On March 26 this year, I made a very difficult decision but it was one I was proud of. I actually had a choice that most people don’t have. On a day I will never forget, I became a U.S. citizen. It was difficult because of the loyalty I have always felt to the country of my birth—England. It wasn’t difficult in another sense—the United States is the best country in the world. And I can say that with some certainty, having visited more than a third of them. I am incredibly grateful for the opportunity I have found here. We are fair and open-minded. We are ethical and we rigorously uphold standards. We are generous and we have a genuine concern for others. And we are free to make our own choices. No matter what anyone tells you, the American dream is still alive. I am very privileged to be able to choose a country that has the values I want my kids to aspire to.
As well as a strong desire to say “thank you” to the U.S., the other reason I became a U.S. citizen in March was to exercise the right to vote, knowing that my first vote would be for President of the United States. Not unlike many others, I feel let down. What should have been a battle between two statesmen has degenerated into a slanging match we ought to be ashamed of. But I have to say that my new-found right to vote has a silver lining. I can now vote for Elaine Phillips as she runs for the New York State Senate. Quite simply, she is not “talk.” She does what she says she is going to do.
I have watched carefully as Elaine has quietly changed lives for the better for the citizens of Nassau County. She has already been mayor of one and trustee of another of the 32 villages she would represent in Albany, and in both cases, she was voted in by an overwhelming majority of her fellow citizens. In terms of ethics, in Flower Hill she found a Board of Trustees, which had privately been granting itself generous medical benefits. She refused to participate and changed the policy. She did this without any fanfare and with no grandstanding. In terms of taxes, all politicians claim to reduce taxes, but somehow the tax bill doesn’t go down. It’s real easy to figure it out. You just look at your bill compared with the previous year’s bill. In the last four years, under Elaine’s leadership, my bill has gone down. I am aware of no other government body that has ever done this.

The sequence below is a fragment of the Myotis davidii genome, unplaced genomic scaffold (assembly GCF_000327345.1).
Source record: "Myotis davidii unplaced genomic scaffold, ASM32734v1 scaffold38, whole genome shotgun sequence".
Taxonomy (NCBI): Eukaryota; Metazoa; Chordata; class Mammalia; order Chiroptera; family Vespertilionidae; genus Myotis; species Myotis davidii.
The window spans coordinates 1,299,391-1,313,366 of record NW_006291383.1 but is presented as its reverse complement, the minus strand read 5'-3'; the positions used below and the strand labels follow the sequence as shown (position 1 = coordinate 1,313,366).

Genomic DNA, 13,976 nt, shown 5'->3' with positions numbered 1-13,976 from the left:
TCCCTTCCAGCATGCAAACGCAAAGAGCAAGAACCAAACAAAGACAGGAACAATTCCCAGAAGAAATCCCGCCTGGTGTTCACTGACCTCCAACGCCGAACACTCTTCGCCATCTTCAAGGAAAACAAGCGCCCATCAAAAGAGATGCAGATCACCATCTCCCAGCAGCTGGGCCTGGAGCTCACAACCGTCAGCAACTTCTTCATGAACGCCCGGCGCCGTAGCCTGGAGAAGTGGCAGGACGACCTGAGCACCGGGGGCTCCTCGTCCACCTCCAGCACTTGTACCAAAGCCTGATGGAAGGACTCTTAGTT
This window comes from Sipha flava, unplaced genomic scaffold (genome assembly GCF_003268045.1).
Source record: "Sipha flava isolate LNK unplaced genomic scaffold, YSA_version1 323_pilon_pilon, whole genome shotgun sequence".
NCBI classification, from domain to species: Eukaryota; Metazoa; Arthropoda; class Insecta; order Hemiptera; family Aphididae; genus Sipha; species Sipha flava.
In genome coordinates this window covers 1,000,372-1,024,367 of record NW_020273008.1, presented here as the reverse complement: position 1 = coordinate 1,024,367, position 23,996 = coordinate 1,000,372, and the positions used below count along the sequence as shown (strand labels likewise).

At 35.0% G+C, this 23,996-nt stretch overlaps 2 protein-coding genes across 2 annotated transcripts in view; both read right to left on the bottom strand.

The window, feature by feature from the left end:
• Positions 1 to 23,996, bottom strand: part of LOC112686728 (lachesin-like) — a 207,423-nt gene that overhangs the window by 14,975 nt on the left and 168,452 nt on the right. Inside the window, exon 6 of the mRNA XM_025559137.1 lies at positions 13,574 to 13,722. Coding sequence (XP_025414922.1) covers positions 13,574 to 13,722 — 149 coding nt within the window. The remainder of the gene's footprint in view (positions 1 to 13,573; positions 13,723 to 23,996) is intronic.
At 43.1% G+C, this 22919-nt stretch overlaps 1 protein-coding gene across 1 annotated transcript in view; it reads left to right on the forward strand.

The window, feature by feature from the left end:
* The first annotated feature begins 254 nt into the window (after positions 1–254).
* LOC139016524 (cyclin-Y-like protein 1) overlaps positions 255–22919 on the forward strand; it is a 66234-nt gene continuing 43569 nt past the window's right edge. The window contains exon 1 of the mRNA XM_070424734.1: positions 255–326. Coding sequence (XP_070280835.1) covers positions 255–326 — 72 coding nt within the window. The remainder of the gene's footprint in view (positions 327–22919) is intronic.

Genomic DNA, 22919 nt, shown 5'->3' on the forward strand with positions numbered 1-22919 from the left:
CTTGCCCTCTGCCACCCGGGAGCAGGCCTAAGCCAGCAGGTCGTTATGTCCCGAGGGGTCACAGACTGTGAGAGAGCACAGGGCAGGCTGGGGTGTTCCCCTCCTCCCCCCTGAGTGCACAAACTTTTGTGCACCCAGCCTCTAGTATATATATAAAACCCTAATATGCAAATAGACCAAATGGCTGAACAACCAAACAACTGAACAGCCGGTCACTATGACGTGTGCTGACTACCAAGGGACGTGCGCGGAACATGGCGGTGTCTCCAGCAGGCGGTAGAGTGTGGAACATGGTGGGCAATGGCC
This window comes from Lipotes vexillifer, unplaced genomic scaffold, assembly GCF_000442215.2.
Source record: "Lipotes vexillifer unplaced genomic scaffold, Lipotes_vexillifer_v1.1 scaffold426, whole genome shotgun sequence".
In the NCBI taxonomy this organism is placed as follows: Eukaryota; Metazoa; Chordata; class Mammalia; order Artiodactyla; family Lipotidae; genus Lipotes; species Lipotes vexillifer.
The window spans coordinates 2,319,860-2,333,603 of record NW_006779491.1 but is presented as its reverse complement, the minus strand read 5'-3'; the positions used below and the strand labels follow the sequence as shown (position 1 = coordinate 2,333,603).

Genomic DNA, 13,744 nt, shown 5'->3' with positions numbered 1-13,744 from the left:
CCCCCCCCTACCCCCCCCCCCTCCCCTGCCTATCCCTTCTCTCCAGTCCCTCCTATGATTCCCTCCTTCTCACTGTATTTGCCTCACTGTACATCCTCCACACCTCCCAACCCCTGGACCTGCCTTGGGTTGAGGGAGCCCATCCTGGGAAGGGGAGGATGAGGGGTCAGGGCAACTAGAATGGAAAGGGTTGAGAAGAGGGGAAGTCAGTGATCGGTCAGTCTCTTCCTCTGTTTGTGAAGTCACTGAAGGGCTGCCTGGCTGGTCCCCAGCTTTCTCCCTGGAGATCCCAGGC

In terms of making things happen, the worst natural disaster to hit our area was Superstorm Sandy. At that time, our electricity was provided by National Grid. The year after Sandy, I met the CEO of National Grid in his London offices. We talked about Sandy and Elaine’s name came up. How could the CEO of a $50,000 billion, 24,000-person company in a different country possibly know Elaine’s name and remember it? His comments were remarkable. While other LI politicians were simply calling in favors to get their own lights on first, Elaine was selflessly exploring ways to bring the entire grid back more quickly. Though she was likely a thorn in his side, her pressure and her persistence in doing the right thing, were something he acknowledged and remembered. He told me that she had really made a difference.
In terms of a green environment, there is a reason why the National Arbor Day Foundation recognizes Elaine’s administration for its efforts, one of the few on LI to be recognized.
As a new American, I feel very honored and proud to cast my vote for the first time. I will cast it based on those values we hold dear: those of ethics and displaying a genuine concern for others and I will vote for Elaine Phillips because I know she will do what she says she is going to do. She will clean up Albany, she will reduce our taxes and she will get things done. How do I know? Because she’s already doing that on a daily basis. If you want your vote to make a difference the way you can do so vote for Elaine Phillips.